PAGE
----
Whether you need to count employees who are out on disability leave will depend on your particular facts and circumstances. To determine who is a full-time employee, Treasury Department regulations look to the number of hours for which an employee is paid (or is entitled to payment) for services performed as well as the number of hours for which an employee is paid (or is entitled to payment) when no duties are performed due to certain qualifying absences, such as incapacity and disability.
Termination. IRS guidance makes clear that no hours of service are counted once a worker's employment is terminated. So, the first question is whether and when your employee on disability leave terminated employment. You do not need to count his or her hours, even if he or she continues to receive disability benefits once employment has ended.
Source of payments. If a worker’s employment has not been terminated, you need to determine the source of the payments that the employee is receiving while on disability leave and whether your company, as the employer, contributed to that arrangement either directly or indirectly. If the employee is receiving disability benefits under an arrangement for which he or she paid the premium entirely with after-tax dollars (such that the benefits are exempt from income taxes under Internal Revenue Code Sec. 104(a)(3)), then the employer is treated as not having contributed to the arrangement and the employee’s hours that are paid for under that arrangement do not need to be counted.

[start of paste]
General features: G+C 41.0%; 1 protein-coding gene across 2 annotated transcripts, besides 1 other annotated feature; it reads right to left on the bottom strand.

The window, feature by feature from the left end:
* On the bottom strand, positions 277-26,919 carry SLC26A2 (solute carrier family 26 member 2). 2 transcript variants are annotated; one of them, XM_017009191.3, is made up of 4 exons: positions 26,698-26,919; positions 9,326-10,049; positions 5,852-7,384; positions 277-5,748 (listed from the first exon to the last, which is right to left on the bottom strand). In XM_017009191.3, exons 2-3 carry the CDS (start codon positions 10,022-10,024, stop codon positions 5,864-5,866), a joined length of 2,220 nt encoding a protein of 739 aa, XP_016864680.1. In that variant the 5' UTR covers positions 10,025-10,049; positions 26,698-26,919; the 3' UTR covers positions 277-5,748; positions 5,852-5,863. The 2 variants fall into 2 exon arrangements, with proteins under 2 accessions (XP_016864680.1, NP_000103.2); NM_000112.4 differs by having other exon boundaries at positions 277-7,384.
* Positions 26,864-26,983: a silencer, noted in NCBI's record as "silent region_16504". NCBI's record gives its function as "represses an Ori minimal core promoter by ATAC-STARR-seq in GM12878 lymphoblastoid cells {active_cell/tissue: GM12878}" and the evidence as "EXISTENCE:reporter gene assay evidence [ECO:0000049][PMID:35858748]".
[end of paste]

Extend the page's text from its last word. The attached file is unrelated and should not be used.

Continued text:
If your company did pay all or a portion of the disability premiums or allowed an employee to use pre-tax dollars to pay for his or her disability premiums, then unless another exception applies, you will need to count his or her hours that are paid for under that arrangement as hours of service, and he or she may be considered a full-time employee under the ACA.
Source: IRS Notice 2015-87, I.R.B. 2015-52, December 28, 2015.